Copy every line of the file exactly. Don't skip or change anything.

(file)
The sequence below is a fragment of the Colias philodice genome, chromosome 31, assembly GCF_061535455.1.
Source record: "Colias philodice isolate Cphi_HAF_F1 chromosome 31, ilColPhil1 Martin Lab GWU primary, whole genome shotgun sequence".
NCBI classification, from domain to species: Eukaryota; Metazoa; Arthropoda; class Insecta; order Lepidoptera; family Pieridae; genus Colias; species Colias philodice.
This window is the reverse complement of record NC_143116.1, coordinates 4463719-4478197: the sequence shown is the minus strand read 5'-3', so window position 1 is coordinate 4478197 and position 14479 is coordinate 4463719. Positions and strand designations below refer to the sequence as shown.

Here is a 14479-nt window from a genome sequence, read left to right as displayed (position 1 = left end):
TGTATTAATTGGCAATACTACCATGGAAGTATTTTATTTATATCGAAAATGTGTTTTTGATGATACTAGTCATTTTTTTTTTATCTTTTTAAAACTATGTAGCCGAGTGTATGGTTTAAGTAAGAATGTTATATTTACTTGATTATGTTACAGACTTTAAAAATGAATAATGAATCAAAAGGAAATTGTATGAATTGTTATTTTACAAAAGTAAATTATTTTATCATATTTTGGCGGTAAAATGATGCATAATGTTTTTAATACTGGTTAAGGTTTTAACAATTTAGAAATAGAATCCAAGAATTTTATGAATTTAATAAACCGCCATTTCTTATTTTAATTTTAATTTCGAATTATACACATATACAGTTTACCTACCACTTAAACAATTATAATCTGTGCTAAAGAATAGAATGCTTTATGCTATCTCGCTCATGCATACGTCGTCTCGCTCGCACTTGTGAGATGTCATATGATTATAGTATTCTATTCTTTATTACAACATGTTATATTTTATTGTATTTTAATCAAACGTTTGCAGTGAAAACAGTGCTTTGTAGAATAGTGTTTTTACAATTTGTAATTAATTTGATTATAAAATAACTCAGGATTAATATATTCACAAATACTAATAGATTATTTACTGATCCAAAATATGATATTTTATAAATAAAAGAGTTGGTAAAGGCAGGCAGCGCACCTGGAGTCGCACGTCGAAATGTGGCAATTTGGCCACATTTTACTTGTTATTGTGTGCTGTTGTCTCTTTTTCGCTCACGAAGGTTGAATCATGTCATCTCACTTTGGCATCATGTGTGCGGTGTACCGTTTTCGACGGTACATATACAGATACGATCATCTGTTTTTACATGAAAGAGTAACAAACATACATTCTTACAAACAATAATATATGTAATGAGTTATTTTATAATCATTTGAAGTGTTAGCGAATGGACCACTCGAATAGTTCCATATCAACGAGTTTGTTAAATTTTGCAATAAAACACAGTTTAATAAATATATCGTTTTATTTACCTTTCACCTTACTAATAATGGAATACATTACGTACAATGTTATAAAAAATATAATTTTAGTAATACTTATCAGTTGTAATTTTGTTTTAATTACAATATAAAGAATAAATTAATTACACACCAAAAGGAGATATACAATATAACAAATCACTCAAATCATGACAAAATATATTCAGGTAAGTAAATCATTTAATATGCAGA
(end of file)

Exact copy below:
The sequence below is a fragment of the Colias philodice genome, chromosome 31, assembly GCF_061535455.1.
Source record: "Colias philodice isolate Cphi_HAF_F1 chromosome 31, ilColPhil1 Martin Lab GWU primary, whole genome shotgun sequence".
NCBI classification, from domain to species: Eukaryota; Metazoa; Arthropoda; class Insecta; order Lepidoptera; family Pieridae; genus Colias; species Colias philodice.
This window is the reverse complement of record NC_143116.1, coordinates 4463719-4478197: the sequence shown is the minus strand read 5'-3', so window position 1 is coordinate 4478197 and position 14479 is coordinate 4463719. Positions and strand designations below refer to the sequence as shown.

Here is a 14479-nt window from a genome sequence, read left to right as displayed (position 1 = left end):
TGTATTAATTGGCAATACTACCATGGAAGTATTTTATTTATATCGAAAATGTGTTTTTGATGATACTAGTCATTTTTTTTTTATCTTTTTAAAACTATGTAGCCGAGTGTATGGTTTAAGTAAGAATGTTATATTTACTTGATTATGTTACAGACTTTAAAAATGAATAATGAATCAAAAGGAAATTGTATGAATTGTTATTTTACAAAAGTAAATTATTTTATCATATTTTGGCGGTAAAATGATGCATAATGTTTTTAATACTGGTTAAGGTTTTAACAATTTAGAAATAGAATCCAAGAATTTTATGAATTTAATAAACCGCCATTTCTTATTTTAATTTTAATTTCGAATTATACACATATACAGTTTACCTACCACTTAAACAATTATAATCTGTGCTAAAGAATAGAATGCTTTATGCTATCTCGCTCATGCATACGTCGTCTCGCTCGCACTTGTGAGATGTCATATGATTATAGTATTCTATTCTTTATTACAACATGTTATATTTTATTGTATTTTAATCAAACGTTTGCAGTGAAAACAGTGCTTTGTAGAATAGTGTTTTTACAATTTGTAATTAATTTGATTATAAAATAACTCAGGATTAATATATTCACAAATACTAATAGATTATTTACTGATCCAAAATATGATATTTTATAAATAAAAGAGTTGGTAAAGGCAGGCAGCGCACCTGGAGTCGCACGTCGAAATGTGGCAATTTGGCCACATTTTACTTGTTATTGTGTGCTGTTGTCTCTTTTTCGCTCACGAAGGTTGAATCATGTCATCTCACTTTGGCATCATGTGTGCGGTGTACCGTTTTCGACGGTACATATACAGATACGATCATCTGTTTTTACATGAAAGAGTAACAAACATACATTCTTACAAACAATAATATATGTAATGAGTTATTTTATAATCATTTGAAGTGTTAGCGAATGGACCACTCGAATAGTTCCATATCAACGAGTTTGTTAAATTTTGCAATAAAACACAGTTTAATAAATATATCGTTTTATTTACCTTTCACCTTACTAATAATGGAATACATTACGTACAATGTTATAAAAAATATAATTTTAGTAATACTTATCAGTTGTAATTTTGTTTTAATTACAATATAAAGAATAAATTAATTACACACCAAAAGGAGATATACAATATAACAAATCACTCAAATCATGACAAAATATATTCAGGTAAGTAAATCATTTAATATGCAGA